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Mental Health Economics, Mental Health Policies, and Human Rights 

Mental Health Economics, Mental Health Policies, and Human Rights
Chapter:
Mental Health Economics, Mental Health Policies, and Human Rights
Author(s):

Roshni Mangalore

, Martin Knapp

, and David McDaid

DOI:
10.1093/med/9780199213962.003.0009
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date: 14 October 2019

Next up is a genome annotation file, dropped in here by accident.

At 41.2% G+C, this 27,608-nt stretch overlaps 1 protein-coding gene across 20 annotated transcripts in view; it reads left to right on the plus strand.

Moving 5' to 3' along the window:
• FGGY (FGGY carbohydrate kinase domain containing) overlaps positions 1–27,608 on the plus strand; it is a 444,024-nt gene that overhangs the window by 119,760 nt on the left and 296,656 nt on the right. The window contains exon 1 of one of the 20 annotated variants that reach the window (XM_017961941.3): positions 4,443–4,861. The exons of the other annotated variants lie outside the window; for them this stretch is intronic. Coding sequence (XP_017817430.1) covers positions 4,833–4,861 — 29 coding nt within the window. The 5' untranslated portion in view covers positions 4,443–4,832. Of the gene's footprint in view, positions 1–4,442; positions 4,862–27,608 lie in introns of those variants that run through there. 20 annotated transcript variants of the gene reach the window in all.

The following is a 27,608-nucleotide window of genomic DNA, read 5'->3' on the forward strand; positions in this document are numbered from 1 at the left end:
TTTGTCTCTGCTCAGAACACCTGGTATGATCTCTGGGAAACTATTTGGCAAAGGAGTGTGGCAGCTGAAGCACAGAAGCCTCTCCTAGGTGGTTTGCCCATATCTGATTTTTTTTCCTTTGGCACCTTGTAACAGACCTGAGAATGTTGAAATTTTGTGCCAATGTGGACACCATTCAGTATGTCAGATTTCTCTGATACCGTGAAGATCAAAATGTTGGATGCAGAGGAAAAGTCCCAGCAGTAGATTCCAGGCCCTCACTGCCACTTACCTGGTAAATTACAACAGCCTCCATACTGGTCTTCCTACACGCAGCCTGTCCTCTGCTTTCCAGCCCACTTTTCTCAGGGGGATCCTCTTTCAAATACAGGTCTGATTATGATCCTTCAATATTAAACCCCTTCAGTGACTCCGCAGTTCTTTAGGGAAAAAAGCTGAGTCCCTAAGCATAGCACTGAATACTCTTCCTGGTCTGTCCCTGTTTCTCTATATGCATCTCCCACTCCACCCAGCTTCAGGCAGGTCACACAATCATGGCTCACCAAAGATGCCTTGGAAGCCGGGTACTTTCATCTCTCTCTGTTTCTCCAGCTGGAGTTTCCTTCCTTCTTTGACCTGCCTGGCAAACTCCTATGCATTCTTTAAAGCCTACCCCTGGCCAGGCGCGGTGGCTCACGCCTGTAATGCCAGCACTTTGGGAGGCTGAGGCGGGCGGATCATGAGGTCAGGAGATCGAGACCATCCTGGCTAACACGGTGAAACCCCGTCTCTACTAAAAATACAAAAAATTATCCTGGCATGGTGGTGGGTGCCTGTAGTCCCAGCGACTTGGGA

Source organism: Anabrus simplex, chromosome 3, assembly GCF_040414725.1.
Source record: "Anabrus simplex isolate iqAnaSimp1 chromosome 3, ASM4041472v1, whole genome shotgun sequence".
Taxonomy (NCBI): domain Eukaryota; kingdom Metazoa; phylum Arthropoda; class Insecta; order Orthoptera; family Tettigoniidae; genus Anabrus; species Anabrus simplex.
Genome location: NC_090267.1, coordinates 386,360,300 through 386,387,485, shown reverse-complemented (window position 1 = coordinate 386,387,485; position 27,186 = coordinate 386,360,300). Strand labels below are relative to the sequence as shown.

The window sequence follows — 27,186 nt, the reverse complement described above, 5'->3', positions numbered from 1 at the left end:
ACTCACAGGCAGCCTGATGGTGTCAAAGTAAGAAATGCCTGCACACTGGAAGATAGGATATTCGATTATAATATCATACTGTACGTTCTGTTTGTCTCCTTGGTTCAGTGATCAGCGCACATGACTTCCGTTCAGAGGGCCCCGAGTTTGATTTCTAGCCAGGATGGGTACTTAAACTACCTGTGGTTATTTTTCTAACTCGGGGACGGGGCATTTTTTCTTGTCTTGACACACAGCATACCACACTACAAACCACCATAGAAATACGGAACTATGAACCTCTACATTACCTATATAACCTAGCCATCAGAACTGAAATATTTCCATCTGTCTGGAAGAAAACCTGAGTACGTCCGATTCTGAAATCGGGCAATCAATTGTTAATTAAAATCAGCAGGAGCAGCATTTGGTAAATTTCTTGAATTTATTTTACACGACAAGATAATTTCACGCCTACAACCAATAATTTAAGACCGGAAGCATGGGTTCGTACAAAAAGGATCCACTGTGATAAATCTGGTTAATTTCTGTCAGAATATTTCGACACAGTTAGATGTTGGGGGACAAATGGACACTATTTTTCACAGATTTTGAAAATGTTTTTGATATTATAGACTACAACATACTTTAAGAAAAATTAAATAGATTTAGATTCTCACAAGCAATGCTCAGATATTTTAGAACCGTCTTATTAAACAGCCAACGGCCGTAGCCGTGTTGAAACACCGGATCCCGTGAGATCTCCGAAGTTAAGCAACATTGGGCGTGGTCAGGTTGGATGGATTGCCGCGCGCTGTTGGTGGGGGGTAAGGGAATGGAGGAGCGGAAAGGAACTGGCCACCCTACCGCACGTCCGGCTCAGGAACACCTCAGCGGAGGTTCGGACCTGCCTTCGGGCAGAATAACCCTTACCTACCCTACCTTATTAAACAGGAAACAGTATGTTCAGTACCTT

Roshni Mangalore, Martin Knapp, and David McDaid contemplate mental health economics, mental health policies, and human rights. How do states and the international community achieve positive mental health outcomes, given their human rights duties and the limits of available resources? Noting that mental health problems and mental health policies and programmes (or lack thereof) can violate human rights and diminish capabilities, they propose introducing fundamental freedoms and human rights into the analysis of economic processes. They adopt the notion of core capabilities, the empirical application of which they discuss in examining individual entitlements, modelling achievement for different groups regarding prevention and interventions, and freedom of choice and opportunity freedom. They introduce the notion of needs, as the basic entity linking human rights, capabilities, resource allocation, and equity in mental health. Further analysing need, especially of the least favoured or worst off, they ask whether applying utilitarian principles of cost-effectiveness in allocating mental health care resources results in denial of human rights (e.g. rationing access to interventions). Resource efficiency, where only economic needs that produce net benefits are met, or where health is regarded as a market commodity, is contrasted with equity approaches. These may sacrifice efficiency gains to focus resources on those socially marginalized and/or suffering severe mental illness, and may include normative need for services, providing good health and equal opportunity for quality living. The authors also consider resource insufficiency (e.g. budgetary allocations, pharmaceuticals), barriers to resource sufficiency (resource inappropriateness, attitudes, financing mechanisms), recognizing value judgments (e.g. re cost-effectiveness) and the importance of economic evaluation in rationing.

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